Some people are just stupid. And then there are, as Daniel J. Flynn puts it, smart people who “fall for stupid ideas.” When you frame the debate that way it is possible for your opponents to turn it around on you (“Oh yeah, you think my ideas are stupid? Let’s talk about your ideas for a moment”). But what Flynn does attempt is to be somewhat evenhanded, at least insofar as he gores a few sacred cows on both ends of the political spectrum – Alfred Kinsey’s questionable scholarship in the context of his surveys of American sexual practices; Peter Singer (the “father” of the animal rights movement) and his notion that it is wrong to eat an animal but not to have sex with it; Leo Strauss and his neo-conservative disciples who were willing to overlook inconvenient facts to accomplish a bit of nation-building; Margaret Sanger and the “real” foundations of the abortion rights movement, and many more.
Here’s how Flynn begins:
When ideology is your guide, you’re bound to get lost. Ideology deludes, inspires dishonesty, and breeds fanaticism. Facts, experience, and logic are much better at leading you to truth. Truth, however, is not everyone’s intended destination.
This is a book about morons. The morons that we’ll meet don’t have tobacco juice dripping from their chins, sunburned necks, or any other stereotypical manifestations of dimness. As the title suggests, Intellectual Morons focuses on cognitive elites who embarrass themselves by championing idiotic theories, beliefs, and opinions. It is a quite pedestrian occurrence for stupid people to fall for stupid ideas. More interesting, and of greater harm to society, is the phenomenon of smart people falling for stupid ideas. Ph.Ds, high IQs, and intellectual honors are not antidotes to thickheadedness.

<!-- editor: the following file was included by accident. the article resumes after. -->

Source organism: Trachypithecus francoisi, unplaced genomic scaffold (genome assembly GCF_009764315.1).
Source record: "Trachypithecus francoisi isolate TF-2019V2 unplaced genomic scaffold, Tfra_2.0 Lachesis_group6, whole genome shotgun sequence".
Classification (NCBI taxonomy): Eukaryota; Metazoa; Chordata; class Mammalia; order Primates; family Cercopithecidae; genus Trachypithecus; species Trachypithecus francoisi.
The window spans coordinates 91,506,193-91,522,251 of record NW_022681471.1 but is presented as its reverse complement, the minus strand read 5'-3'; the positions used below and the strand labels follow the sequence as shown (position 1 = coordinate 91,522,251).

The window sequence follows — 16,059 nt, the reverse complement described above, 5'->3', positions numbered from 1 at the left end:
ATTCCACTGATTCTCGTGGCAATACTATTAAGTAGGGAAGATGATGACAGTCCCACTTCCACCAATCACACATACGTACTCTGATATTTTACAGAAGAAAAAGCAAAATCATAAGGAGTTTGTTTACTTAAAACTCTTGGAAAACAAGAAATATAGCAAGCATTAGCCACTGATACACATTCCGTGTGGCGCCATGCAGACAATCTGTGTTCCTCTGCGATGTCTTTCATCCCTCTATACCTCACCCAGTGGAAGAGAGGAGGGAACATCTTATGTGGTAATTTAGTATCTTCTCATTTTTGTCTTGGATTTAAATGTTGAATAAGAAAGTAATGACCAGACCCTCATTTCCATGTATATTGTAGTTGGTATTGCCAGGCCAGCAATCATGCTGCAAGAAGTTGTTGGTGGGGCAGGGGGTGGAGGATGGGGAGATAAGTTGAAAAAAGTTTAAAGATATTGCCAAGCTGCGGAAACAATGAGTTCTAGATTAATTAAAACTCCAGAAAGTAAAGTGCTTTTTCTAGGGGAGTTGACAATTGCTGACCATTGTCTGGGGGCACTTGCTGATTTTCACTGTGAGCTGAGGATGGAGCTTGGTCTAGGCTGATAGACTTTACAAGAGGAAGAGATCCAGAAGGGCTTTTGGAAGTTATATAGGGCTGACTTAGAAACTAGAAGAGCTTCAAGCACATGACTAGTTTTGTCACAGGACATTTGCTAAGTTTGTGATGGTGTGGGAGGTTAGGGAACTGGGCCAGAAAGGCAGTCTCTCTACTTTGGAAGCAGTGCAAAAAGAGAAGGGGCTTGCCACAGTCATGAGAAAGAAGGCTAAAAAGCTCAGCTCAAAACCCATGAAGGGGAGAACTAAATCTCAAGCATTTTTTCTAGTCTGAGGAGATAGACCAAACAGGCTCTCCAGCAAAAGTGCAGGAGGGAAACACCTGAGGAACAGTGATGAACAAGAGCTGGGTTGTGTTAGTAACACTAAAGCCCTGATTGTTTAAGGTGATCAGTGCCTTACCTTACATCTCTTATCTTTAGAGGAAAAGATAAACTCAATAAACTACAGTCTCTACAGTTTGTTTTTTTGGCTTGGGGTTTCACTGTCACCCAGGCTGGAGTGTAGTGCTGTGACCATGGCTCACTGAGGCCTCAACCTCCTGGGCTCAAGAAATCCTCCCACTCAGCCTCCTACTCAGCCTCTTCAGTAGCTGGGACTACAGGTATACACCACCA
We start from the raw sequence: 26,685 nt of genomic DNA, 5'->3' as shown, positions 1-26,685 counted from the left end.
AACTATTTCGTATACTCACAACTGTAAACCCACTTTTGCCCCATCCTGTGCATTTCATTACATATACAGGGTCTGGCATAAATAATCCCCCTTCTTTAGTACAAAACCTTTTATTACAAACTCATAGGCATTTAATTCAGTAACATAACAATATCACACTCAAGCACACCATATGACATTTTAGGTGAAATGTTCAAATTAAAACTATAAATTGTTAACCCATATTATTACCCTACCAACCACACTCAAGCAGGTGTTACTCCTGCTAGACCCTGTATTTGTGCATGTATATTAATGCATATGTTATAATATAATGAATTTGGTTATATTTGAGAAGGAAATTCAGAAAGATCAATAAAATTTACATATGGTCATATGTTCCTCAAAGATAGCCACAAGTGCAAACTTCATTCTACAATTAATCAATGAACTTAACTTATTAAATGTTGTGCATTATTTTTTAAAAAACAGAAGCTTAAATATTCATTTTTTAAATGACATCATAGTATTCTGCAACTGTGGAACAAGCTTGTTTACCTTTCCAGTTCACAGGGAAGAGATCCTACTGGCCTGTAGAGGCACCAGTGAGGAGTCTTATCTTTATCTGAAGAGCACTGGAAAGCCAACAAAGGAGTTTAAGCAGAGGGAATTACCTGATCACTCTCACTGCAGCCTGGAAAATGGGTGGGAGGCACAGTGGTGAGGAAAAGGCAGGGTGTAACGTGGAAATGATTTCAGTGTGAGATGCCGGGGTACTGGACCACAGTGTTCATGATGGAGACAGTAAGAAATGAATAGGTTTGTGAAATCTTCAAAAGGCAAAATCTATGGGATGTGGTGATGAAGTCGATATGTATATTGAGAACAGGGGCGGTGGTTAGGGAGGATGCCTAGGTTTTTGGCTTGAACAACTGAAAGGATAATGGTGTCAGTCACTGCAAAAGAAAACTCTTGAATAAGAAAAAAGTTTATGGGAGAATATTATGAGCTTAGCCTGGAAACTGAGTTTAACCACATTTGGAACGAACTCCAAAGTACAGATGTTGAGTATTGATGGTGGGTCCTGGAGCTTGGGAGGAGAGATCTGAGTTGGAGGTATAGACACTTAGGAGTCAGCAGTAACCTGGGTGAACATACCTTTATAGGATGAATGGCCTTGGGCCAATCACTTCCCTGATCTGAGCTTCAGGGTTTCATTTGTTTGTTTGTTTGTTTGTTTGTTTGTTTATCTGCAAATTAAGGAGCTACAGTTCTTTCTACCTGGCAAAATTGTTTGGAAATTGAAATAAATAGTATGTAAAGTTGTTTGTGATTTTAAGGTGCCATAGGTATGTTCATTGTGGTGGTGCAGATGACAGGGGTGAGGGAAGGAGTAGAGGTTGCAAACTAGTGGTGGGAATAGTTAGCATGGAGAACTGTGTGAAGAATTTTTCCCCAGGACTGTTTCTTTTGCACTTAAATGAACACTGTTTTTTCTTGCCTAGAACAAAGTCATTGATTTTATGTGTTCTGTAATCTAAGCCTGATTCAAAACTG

I found Intellectual Morons entertaining, amusing, and somewhat enlightening. At the same time, Flynn frequently surrounds his substantive charges with information and claims that in a legal context one might consider unduly prejudicial. For example, valid challenges and questions regarding the scholarship used by Alfred Kinsey in his sex surveys are interspersed with graphic descriptions of Kinsey’s rather bizarre sexual practices to the point where Flynn seems to be saying: “Kinsey was wrong, and here’s why, and even if he wasn’t wrong, he was a pervert so don’t listen to him.” The second part of that line of reasoning is of course faulty at best; Flynn is on stronger ground when he suggests that Kinsey was perhaps seeking validation or affirmation of his own preconceived perceptions about sexuality rather than merely recording them. And one has to admit that some of the objections to Kinsey’s landmark studies – for example, that Kinsey excluded entire categories of the population or otherwise skewed the analysis (for example, by categorizing prostitutes at times as “married women”) – do raise questions about the validity of some of the conclusions.
Personally, I found Flynn’s examination of both Paul Ehrlich (the doomsday prophet of the environmental movement) and Peter Singer (the ostensible “father” of the animal rights movement) to be fascinating. What is most intriguing to me is that these two men – especially Ehrlich, who has arguably never seen one of his predictions come to pass – remain darlings of the purported intellectual elite. Indeed, with each of them – and with the case of Rigoberta Menchu, an alleged “illiterate” Guatemalan peasant whose autobiography, I, Rigoberta Menchu, is a standard text on many college campuses despite numerous questions about the “truth” of her story – they are stridently defended by intellectuals and members of the academic establishment. Their ideas supposedly represent some sort of ideological diversity and are thus immune from criticism or challenge – and those who do question them are suddenly labeled as intolerant or worse.
While Intellectual Morons takes a few shots at non-leftist figures like Ayn Rand and Leo Strauss, in the end it must be admitted that this remains a book by the author of Why the Left Hates America and it reflects that fact. The majority of his ire is directed toward leftist figures whose ideology he regards as harmful. In that regard Flynn skewers a rogue’s gallery of leftist thought, scoring a few direct hits and occasionally running into trouble in terms of making personal attacks instead of sticking with the facts (for example, Margaret Sanger is labeled “a world class liar” before readers are even introduced to her). Those able to overlook some of Flynn’s more vociferous commentary may well find some valid criticism of many of the radical viewpoints that have been cleaned up a bit by intellectuals and offered out for public consumption.
UPDATE: Daniel Flynn, author of Intellectual Morons, operates a blog at Flynnfiles.com.